Fortsville was the home of John Young Mason (1799-1859), who served in Congress and held the offices of U.S. secretary of the navy, attorney general, and minister to France. He helped draw up the 1854 Ostend Manifesto, which stated the necessity for the United States to take possession of Cuba. The early 19th-century house apparently was built by Mason’s father-in-law, Lewis Fort. John Young Mason and his wife, Mary Ann Fort, made Fortsville their home following their marriage in 1821. The three-part composition is a local interpretation of the Palladian format favored by more architecturally literate Virginians in the early 19th century. Fortsville has a larger scale and finer detailing than most of this type. Its sophistication is emphasized by the starkness of its setting in the flat fields that surround this property, located on the boundary of Sussex and Southampton counties. Fortsville stood neglected for many years but has since been restored.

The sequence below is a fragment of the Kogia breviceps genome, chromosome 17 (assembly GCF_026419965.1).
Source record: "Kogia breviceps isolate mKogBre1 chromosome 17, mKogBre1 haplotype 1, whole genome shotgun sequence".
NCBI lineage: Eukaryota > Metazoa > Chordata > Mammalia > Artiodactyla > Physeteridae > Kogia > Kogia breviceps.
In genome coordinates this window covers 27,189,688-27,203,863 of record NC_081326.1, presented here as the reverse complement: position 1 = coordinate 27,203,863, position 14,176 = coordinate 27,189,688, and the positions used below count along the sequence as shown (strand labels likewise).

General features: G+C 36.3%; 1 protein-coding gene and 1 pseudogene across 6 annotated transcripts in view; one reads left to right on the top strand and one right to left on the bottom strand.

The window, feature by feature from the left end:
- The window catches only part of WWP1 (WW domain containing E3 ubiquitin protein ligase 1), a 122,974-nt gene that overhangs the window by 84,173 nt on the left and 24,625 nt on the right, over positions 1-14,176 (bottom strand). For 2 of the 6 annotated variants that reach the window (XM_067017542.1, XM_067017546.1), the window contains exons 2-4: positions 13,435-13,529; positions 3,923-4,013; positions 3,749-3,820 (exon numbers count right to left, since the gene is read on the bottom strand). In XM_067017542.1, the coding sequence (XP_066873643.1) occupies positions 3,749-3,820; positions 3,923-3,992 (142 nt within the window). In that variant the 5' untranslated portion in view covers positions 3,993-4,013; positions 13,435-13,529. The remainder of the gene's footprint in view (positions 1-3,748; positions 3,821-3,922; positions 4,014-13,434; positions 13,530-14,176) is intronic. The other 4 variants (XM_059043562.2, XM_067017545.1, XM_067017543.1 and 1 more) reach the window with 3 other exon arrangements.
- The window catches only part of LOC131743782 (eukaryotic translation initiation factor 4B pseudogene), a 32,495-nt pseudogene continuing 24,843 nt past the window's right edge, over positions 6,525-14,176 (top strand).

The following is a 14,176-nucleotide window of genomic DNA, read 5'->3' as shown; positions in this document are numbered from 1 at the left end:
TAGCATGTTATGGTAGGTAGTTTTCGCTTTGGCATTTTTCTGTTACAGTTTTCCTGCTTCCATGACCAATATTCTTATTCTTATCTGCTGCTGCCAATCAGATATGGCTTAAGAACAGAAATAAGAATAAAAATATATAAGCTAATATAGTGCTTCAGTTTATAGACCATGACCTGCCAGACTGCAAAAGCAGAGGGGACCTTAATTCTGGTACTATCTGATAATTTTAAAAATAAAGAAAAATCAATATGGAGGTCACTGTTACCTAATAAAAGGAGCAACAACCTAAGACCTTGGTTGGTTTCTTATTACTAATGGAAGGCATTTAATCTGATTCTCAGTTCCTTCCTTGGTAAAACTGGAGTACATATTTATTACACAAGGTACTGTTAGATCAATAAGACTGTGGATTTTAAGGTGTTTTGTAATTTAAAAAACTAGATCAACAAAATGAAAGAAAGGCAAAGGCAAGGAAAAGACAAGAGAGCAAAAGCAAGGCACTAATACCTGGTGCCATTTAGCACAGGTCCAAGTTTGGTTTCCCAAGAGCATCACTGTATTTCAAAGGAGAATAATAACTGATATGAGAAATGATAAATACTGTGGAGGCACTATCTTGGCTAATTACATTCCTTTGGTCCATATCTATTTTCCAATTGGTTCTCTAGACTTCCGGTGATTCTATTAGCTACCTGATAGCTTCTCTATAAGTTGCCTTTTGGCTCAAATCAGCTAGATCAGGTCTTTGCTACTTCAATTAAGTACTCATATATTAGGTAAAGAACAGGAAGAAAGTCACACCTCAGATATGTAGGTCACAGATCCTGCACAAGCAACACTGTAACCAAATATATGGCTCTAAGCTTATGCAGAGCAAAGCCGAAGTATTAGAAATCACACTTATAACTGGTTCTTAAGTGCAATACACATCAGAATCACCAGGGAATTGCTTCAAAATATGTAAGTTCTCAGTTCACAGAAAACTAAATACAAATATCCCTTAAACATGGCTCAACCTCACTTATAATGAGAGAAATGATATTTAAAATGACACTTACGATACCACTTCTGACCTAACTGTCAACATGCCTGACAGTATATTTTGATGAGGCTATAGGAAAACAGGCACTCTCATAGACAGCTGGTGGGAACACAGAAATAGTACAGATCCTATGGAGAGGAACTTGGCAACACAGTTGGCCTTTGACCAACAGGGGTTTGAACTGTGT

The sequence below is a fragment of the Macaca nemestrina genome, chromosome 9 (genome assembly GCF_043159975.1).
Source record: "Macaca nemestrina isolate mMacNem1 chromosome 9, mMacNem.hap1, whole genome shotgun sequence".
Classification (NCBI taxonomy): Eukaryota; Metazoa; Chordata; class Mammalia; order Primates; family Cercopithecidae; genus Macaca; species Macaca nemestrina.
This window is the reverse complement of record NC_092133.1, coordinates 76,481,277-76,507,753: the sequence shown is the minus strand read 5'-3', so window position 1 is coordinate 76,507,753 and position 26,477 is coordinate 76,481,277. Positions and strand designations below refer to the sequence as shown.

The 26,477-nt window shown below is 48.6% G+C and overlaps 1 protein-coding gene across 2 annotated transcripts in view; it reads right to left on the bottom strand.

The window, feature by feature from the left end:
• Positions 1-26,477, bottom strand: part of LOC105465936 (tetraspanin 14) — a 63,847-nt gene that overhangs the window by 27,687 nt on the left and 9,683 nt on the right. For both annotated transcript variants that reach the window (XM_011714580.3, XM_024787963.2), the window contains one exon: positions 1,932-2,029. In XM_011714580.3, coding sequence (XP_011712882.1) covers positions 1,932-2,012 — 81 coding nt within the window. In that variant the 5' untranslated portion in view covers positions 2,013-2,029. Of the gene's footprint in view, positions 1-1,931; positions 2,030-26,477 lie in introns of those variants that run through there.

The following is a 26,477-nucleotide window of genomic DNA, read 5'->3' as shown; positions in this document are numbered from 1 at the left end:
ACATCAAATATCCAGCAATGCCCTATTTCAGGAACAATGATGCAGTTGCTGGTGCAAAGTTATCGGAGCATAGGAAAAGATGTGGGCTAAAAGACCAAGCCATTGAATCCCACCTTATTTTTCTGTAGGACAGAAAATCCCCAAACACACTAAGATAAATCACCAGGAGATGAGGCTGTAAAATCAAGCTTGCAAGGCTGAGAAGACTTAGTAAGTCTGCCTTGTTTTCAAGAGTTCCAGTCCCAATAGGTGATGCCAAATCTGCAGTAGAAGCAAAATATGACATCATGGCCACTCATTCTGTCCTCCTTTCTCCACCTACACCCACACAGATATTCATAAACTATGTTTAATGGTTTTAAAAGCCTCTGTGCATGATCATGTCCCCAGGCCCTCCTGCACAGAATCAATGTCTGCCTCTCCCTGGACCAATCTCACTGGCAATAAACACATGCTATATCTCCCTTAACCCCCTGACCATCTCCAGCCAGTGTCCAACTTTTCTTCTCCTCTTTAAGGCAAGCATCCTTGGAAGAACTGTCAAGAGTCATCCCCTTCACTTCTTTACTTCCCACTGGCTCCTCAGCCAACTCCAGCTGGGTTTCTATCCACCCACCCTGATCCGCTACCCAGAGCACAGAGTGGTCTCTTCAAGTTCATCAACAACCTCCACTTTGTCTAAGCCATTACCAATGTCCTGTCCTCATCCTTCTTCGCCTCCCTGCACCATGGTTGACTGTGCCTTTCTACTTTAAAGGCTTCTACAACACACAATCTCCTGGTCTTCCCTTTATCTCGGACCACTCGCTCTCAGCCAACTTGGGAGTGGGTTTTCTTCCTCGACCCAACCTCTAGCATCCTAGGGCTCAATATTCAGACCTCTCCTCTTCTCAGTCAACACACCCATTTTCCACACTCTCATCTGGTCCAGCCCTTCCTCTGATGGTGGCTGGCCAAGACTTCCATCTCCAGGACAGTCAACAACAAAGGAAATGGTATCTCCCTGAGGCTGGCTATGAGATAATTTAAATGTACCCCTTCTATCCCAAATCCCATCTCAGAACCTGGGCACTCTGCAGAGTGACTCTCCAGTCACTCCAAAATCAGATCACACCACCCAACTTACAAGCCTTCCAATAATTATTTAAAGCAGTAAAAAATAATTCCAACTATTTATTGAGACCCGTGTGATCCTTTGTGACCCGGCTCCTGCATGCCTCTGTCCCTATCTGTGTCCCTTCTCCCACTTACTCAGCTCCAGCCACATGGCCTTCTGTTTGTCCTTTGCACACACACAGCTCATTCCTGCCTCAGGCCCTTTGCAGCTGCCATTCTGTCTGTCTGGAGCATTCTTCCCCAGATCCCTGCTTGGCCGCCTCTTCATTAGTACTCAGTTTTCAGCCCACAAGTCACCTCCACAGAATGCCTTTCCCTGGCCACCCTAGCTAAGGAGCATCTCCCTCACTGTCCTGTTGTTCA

Many properties listed in the registers are private dwellings and are not open to the public, however many are visible from the public right-of-way. Please be respectful of owner privacy.
VLR: Virginia Landmarks Register
NPS: National Park Service
NRHP: National Register of Historic Places
NHL: National Historic Landmark